In a preferred embodiment, the user of the data browsing apparatus is enabled to program which delays are considered temporary in step 308. In another embodiment, the data browsing apparatus is capable of downloading definitions of which delays are considered temporary, in step 308, from the network.

When the download delay is determined temporary in step 308, control passes to step 310 in which a new instance of the user interface is generated if needed. If the user has already created a new instance of the user interface as part of the data request, then an additional instance of the user interface is not needed, and step 310 is skipped. If a new instance of the user interface has not already been created, step 310 creates one in which to display the requested data file. In a preferred embodiment, the user can select an option by which step 310 is always skipped, thereby making an original instance of the user interface the place to display the requested data file once it is completely downloaded.

In an alternative embodiment, step 310 does not exist because there can only be one instance of the user interface. Thus, in this alternative embodiment, the single instance of the user interface will be used to display the requested data file once it is completely downloaded. In yet another alternative embodiment, step 310 does not exist because a new instance of the user interface in which to display the requested data file is only created if the requested data file is successfully downloaded.

Following step 310, control passes to step 312, in which a separate monitoring task is spawned to monitor the download of the requested data file in a background portion of the user interface. The background is a process space in which the functionality described in steps 312 to 382 (excluding the notifying steps) is carried out without the user being actively aware of the functions being performed. This spawned monitoring task can be an actual separate process or multi-tasking functionality built into the process disclosed herein. If a new instance of the user interface was created by step 310, or by the data request, this new instance is used to display the progress of the download performed by the separate monitoring task. Those of skill in the relevant art(s) will understand how to implement this separate monitoring task given the disclosure herein.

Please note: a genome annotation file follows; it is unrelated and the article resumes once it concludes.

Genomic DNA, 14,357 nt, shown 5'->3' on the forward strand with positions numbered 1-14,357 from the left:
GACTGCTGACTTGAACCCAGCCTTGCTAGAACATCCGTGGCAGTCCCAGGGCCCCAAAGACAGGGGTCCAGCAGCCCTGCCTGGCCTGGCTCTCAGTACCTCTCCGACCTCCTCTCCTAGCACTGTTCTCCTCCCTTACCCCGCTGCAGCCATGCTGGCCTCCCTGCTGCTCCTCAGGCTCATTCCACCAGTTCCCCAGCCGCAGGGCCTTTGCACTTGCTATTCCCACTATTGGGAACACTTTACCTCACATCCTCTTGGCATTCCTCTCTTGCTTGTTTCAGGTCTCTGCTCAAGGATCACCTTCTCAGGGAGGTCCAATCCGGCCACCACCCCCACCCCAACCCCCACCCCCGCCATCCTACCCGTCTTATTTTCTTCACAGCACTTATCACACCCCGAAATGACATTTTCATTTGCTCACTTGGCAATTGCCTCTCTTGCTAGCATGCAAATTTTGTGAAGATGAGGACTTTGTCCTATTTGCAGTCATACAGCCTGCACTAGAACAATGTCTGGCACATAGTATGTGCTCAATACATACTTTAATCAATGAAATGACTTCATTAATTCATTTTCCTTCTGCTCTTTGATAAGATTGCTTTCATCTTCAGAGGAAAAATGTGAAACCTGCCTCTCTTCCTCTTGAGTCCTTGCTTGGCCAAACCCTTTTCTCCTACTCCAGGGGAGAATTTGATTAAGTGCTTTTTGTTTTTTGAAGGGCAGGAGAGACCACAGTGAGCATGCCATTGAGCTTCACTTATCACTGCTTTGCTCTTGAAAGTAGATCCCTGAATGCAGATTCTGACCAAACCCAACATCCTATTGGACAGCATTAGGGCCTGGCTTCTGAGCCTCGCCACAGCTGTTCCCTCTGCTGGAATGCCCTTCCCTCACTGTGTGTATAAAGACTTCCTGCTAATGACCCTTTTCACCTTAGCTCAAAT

Following step 312, control passes to step 314 in which continued data browsing is enabled and the user is notified of the spawned monitoring task performing the download in the background. If a new instance of the user interface has been created, the original instance of the user interface is brought to the foreground and placed under the user's active control in step 314. In a preferred embodiment, the user is enabled to switch between observing the continued data browsing task or the spawned monitoring task.

Also following step 312, control of the spawned monitoring task passes to step 316 in which the process checks whether a new data request is needed. If the data request resulted in a denial response, control passes to step 380 on FIG. 3D. Otherwise, control passes to step 318.

In step 318, the process checks whether a download is currently proceeding. If so, control passes to step 360 on FIG. 3C. Otherwise, control passes to step 320.

In step 320, the process checks whether a response has been received. If not, control passes to step 322 in which the process checks whether a specified time has elapsed. The specified time allows the process to stop waiting for a response in the no response case, thereby avoiding the risk of an endless loop caused by a lost data request. In a preferred embodiment, the specified time varies with the number of data requests sent to a particular data server. While a response has not been received and the specified time has not elapsed, the process stays in steps 320 and 322. If the specified time elapses before a response is received, this situation is identified in step 322, and control passes to step 340 on FIG. 3B. If a response is received before the specified time elapses, this situation is identified in step 320, and control passes to step 324.